When To Involve Your SEM Team - SEM Tactics for SEO Accounts

Table of Contents

SEO and SEM should work together, right? We all know that we don’t market in a vacuum, and there is a ton of value for those of us in search to collaborate and dominate our clients’ most important results pages.

But let’s be honest, there’s a divide between paid and organic search, and it goes beyond the little “ad” labels at the top of the page. We all talk about making your marketing work together, but most SEOs and PPC-ers don’t know when and where to tee-up an opportunity to the other side of the SERP, and it’s costing us -- and our clients -- a lot.

That’s why we put together these guides. We wanted to cover some scenarios in which it makes sense to put our marketing heads together to just plain win. 

In this article, we’re talking to the SEOs of the world. We’re going to outline common headaches that paid media can help fix in the short term and over the long term. If your focus is already paid media, feel free to also check out our other guide to common PPC problems that SEO can help remedy. 

Competitive Brand Searches


Brand search is a critical source of traffic for any company. It goes without saying (but here I go saying it): your brand should show up when people search for it. When your competitors are advertising on your terms, you miss out on those users and that revenue. 

On the organic side, there’s not a lot you can do to combat that. If there’s a block of ads on the top of the page, you’ll be hard pressed to make content that can rank above it. And it might be time to bring in your paid team. 


Brand search gets a lot of flack, but it’s a competitive play above all. Yes, these users aren’t always incremental. That said, if you have a lot of competition for your brand terms, the spillover effects of brand search can increase organic users as well. By bidding on your own terms, you are warding off anyone who would dare to steal your customers, which leaves more for you.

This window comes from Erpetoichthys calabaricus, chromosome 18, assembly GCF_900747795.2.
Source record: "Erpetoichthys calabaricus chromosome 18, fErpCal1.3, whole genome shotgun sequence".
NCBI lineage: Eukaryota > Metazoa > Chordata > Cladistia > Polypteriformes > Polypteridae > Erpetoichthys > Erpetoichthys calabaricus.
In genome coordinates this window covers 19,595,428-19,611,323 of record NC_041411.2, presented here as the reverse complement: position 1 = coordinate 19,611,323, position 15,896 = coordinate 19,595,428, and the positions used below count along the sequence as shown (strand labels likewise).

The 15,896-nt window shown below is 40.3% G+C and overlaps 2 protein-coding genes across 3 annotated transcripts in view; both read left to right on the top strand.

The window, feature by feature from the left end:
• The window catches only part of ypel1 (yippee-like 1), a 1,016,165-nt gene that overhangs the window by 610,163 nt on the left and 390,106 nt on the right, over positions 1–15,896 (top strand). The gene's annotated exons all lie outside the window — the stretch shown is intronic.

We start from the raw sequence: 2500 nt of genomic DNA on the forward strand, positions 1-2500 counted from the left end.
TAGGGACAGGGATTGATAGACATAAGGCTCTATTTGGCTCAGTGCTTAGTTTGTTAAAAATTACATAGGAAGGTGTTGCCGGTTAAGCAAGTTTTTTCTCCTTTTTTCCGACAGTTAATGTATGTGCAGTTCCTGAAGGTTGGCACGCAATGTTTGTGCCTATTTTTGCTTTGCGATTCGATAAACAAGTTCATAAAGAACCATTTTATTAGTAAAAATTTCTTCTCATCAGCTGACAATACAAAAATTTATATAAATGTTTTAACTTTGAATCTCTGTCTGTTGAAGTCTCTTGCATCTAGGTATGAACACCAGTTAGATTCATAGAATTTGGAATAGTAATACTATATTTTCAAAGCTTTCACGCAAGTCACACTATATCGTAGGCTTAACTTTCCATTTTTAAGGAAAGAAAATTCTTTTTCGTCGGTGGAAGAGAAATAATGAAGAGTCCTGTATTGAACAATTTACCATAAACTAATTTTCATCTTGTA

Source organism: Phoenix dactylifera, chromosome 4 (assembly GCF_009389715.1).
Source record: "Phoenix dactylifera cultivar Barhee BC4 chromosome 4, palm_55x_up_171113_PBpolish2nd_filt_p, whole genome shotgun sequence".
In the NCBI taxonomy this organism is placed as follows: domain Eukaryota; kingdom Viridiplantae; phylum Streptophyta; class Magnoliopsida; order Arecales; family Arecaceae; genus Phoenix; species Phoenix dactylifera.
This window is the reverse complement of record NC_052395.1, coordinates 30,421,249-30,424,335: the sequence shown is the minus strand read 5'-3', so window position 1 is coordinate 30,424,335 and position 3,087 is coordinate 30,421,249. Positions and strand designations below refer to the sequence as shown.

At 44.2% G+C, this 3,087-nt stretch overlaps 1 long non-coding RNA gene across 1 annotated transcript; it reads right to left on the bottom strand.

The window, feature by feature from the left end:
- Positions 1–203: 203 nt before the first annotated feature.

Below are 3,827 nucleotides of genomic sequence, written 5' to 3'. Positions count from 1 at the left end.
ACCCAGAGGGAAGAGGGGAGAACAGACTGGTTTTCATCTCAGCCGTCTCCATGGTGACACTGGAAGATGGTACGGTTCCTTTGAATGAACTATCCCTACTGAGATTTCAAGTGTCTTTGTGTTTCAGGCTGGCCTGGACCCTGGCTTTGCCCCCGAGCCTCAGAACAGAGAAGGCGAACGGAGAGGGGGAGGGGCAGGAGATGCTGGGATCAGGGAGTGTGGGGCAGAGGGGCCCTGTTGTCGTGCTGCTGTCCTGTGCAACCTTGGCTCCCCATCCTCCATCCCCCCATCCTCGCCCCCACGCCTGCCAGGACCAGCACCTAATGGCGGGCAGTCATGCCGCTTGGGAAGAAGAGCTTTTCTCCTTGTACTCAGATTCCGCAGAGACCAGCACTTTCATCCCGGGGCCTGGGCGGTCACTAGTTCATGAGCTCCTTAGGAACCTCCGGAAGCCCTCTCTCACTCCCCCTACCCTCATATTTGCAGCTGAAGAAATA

Image: Paid and Organic Brand search results for S’well, a water bottle company who competes organically with merriam-webster and other domains for the term "Swell."

Break Into Striking Distance SERPs


There are search terms out there that we can rank for with a little work. We can update our content or build out new pages completely. That takes time, and in the short-term, you’ll miss out on all those users. 


Your SEM team can help secure your presence on these pages with some strategic campaigns, built to target groups of striking-distance keywords. As your presence on these terms grows, you can throttle spend back, or target new opportunities. 

This tactic uses paid media to hold your place, and it can keep your brand top-of-mind at the top-of-the-page in a dynamic process that focuses on attracting users from SERPs where you don’t yet have a solid organic rank. 

Lock Down Your Hub and Spoke Content Strategy


You’ve got the research, and by all measures, your content should be crushing it in the rankings. But for some reason, you just can’t secure one of those top listings without a competitor swooping in and stealing your place. 

You can -- and should -- keep updating your content to make it as relevant and informative as possible, but to really get a lock on your best-bet keywords, you might want to come over to the paid side.


Your content hubs and spokes make for a great template for campaigns and ad groups. If you’ve got a page you want to rank, bidding on your “spoke” keywords can increase your presence on those SERPs and give you an edge that your competition might be missing.  

Stalled Rankings For High-Value Terms


Sometimes your technical updates and content refreshes just don’t cut it, and you can’t seem to move up. With enough time, you could dive deep into linking pages, you could restructure, or you could make any number of other tweaks. But there’s no guarantee that will work, and these are really important searches we’re talking about.